Screen Shot of the search is a free online gallery for hosting photos captured with Leica gear.  That does limit it a bit to a very specific niche photographer for posting images.  But there is no reason the rest of us can’t oooh and ahhh at the work produced by these very high end and high quality pieces of photography equipment.  The site is rather advanced as well.  It features search functions that allow you to search for an image taken by a specific lens or camera, by focal length, photo age, aperture as well as predefined categories.  This is great for both the Leica enthusiast looking for examples of work done with the equipment they own as well as someone researching the potential purchase of a Leica camera or lens.

Here are a few more features of courtesy of Leica.

  • Remember Photos – Keep track of photo you like. No more forgetting where you once saw that photo.
  • EXIF Editing – If your photo was scanned or no EXIF data is in the file, you can set and customize the EXIF data for the uploaded file.
  • EXIF Search – You can search for photos by clicking on EXIF data. Doing so will show you photos with the same EXIF data.
  • Personal Lens List – Build a personalized list of lenses you own or have used. This makes assigning them to photos a breeze.
  • MTF Data – View MTF data for a lens. When you view a photograph, the EXIF data will show the specific lens used. To the right of that lens description is an icon representing a pdf file. If the data is available, Clicking on this icon will display the MTF data sheet for the lens.
  • Follow the photographer – If you want to be kept up to date when a specific photographer uploads new photos simply add that photographer to the “My Following List”. You will then receive email notifications when the photographer uploads new photos.
  • Slideshow – View a slide show. Whenever you see the Silde Show icon, clicking on it will present you with a slide show. This may be for a specific photographer, today’s photos, category or collection.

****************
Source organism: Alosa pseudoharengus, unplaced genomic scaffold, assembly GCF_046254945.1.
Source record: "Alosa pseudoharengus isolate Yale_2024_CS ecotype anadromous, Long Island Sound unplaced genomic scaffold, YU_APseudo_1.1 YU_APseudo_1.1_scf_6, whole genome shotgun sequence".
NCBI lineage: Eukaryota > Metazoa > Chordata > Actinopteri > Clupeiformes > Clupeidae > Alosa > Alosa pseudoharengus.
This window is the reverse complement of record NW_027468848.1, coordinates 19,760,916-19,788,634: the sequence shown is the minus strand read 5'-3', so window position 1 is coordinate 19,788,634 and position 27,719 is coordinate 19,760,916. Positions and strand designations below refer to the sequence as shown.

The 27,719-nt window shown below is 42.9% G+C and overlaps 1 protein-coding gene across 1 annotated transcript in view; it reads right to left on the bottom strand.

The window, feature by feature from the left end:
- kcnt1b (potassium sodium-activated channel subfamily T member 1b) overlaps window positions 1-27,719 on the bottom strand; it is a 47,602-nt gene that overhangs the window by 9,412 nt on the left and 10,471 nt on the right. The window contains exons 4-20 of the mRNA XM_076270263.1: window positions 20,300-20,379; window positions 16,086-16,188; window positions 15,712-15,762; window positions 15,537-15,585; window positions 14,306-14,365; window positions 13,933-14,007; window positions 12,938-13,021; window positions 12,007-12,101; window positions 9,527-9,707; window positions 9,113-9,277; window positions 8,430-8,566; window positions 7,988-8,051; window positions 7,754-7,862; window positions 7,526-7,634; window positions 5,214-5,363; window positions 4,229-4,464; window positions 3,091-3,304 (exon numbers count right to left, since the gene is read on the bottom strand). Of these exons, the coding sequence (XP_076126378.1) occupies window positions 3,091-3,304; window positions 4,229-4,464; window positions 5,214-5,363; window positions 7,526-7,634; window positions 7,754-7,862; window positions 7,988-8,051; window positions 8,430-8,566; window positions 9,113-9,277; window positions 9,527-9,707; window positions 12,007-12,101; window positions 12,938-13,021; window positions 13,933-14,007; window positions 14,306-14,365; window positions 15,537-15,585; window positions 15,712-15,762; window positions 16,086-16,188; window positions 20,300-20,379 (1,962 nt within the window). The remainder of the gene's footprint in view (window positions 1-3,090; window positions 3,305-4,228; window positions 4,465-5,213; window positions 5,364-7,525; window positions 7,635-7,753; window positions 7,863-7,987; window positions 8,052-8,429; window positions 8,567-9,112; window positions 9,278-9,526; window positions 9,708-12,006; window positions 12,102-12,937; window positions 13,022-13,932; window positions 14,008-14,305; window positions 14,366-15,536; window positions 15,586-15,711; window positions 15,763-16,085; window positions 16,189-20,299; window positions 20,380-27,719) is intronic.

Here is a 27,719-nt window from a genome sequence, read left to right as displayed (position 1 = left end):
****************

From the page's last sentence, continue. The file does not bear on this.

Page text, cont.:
The story of the California man who bought some negatives at a Fresno garage sale that he and others report to be the long lost work of Ansel Adams and worth $200 million has taken another turn.  According to the LA Times, The Center for Creative Photography at the University of Arizona in Tucson, a long standing authority on the work of Ansel Adams and home to all 44,000 of his original negatives, has stated that they have no reason to believe the garage sale negatives are the work of Adams.  This certainly does not help the case that a $45 garage sale find is not worth $200 million.  But it probably will not dash the hopes of bargain hunters hoping to find the next long lost work of art that has been hidden away in someone’s attic for 50 years.

The mystery of the Ansel Adams long lost negatives that I recently wrote about deepens.  As reported by KTVU in Oakland, CA someone has stepped up to cast more doubt on the authenticity of the negatives.  The family of Ansel Adams claims the negatives bought at a garage sale for $45 are not the work of Adams.  Experts disagree and say they are his work and are worth upwards of $200 million.  But now a California woman has presented images taken by her uncle that are remarkably similar to those that are said to be from Adams.  So similar in fact that one Adams expert is questioning if the garage sale finds are in fact the work of Adams.

So the authenticity is still up in the air and the owner of the negatives can’t quite collect his $200 million yet.